On June 6, 2007, the 63rd anniversary of D-Day, Jim was one of four Monuments Men who attended the ceremony at the United States Senate to celebrate the unanimous passage of Resolutions by both Houses of Congress that for the first time honored the service of the Monuments Men. Later that year, Jim and three other Monuments Men returned to Washington on the occasion of the Monuments Men Foundation’s receipt of the National Humanities Medal from President Bush. Prior to the medal presentation, the Sergeant-at-Arms read aloud the citation: “For sustained efforts to recognize the contributions of the scholar-soldiers of the Second World War. Our civilization is forever indebted to a handful of men and women who, in an era of total war, rescued and preserved a precious portion of the world’s heritage.”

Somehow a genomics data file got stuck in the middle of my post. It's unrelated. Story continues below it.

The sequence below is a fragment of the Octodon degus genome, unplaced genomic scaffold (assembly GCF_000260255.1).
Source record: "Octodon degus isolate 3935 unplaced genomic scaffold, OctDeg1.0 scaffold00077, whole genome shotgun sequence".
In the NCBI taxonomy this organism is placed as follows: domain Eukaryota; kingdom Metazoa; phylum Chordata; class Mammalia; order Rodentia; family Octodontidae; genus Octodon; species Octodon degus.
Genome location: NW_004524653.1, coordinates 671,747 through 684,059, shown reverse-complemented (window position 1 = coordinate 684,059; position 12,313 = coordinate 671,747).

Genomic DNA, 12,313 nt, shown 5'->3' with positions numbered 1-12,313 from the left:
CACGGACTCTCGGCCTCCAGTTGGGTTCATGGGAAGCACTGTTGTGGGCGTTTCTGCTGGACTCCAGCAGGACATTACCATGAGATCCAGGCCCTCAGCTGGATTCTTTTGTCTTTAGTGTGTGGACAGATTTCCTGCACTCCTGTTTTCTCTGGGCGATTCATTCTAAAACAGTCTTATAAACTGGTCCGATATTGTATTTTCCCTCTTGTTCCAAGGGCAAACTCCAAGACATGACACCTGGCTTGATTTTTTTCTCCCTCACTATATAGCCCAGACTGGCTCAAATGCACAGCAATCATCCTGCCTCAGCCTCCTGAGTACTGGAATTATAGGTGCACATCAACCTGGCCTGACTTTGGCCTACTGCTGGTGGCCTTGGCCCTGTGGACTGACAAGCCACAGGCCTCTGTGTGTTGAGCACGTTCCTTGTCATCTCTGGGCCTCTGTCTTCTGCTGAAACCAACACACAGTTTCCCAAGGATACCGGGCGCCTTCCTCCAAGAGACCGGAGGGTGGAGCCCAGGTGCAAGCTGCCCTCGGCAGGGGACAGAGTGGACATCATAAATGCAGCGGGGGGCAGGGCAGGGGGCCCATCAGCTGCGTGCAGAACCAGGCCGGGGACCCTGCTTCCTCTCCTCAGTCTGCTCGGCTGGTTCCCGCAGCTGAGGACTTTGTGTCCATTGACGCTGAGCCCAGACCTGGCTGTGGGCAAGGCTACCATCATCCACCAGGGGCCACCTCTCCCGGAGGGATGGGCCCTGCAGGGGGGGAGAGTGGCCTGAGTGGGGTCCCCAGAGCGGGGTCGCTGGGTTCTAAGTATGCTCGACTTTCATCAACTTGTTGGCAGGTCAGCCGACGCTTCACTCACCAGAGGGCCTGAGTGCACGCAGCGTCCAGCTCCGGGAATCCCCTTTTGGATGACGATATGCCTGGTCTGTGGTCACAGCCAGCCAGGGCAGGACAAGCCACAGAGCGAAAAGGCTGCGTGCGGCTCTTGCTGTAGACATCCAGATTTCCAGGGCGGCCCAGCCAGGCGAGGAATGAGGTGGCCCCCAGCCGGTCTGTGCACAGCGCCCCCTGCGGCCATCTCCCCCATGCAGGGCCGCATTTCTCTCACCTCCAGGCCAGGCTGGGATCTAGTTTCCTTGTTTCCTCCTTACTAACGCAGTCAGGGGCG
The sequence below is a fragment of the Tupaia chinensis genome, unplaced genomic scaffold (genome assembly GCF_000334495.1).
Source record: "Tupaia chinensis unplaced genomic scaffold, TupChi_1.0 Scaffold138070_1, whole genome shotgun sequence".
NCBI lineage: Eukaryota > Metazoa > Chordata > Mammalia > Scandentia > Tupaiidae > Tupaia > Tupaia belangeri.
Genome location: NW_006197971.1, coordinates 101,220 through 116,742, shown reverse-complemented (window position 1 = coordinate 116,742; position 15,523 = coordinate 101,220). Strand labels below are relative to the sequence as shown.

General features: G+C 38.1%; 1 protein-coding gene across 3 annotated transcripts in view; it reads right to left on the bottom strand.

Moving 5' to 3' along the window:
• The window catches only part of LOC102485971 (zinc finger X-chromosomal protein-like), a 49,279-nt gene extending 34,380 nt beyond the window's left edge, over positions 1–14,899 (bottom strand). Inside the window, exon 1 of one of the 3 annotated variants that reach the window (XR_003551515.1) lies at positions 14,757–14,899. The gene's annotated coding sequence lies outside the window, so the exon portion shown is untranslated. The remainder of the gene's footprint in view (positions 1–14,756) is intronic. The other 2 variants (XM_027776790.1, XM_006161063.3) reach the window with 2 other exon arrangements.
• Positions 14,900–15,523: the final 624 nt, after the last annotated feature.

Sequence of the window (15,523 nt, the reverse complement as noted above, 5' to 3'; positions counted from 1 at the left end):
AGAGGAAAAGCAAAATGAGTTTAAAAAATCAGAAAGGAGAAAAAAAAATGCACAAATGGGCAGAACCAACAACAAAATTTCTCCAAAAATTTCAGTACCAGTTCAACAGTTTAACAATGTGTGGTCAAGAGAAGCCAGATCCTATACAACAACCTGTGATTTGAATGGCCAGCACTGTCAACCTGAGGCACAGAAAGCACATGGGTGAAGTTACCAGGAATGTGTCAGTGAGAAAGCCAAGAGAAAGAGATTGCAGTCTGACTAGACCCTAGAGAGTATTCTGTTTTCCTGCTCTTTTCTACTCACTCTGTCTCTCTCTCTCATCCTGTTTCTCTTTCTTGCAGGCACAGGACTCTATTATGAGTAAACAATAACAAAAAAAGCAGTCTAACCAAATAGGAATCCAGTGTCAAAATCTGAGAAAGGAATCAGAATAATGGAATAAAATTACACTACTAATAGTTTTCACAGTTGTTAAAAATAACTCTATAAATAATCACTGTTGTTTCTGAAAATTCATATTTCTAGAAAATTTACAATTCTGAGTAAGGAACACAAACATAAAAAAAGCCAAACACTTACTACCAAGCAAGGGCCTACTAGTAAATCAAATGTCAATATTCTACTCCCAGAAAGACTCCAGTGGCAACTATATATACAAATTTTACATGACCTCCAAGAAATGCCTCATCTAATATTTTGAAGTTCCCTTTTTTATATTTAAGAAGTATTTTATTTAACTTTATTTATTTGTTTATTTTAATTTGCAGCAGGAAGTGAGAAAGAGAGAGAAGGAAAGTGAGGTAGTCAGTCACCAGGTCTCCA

Seeing Jim and the other Monuments Men receive these long overdue tributes filled everyone in attendance with joy. A long held dream was realized. I will always treasure the memories of those days, especially the opportunity to befriend Jim and his lovely wife, Hedy.

With the passing of James Reeds, there are now just seven living Monuments officers.

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The Monuments Men Foundation Celebrates Five Years Honoring the Heroes

June 29th, 2012 | 12:13 pm

George Clooney, Robert Edsel, and Grant Heslov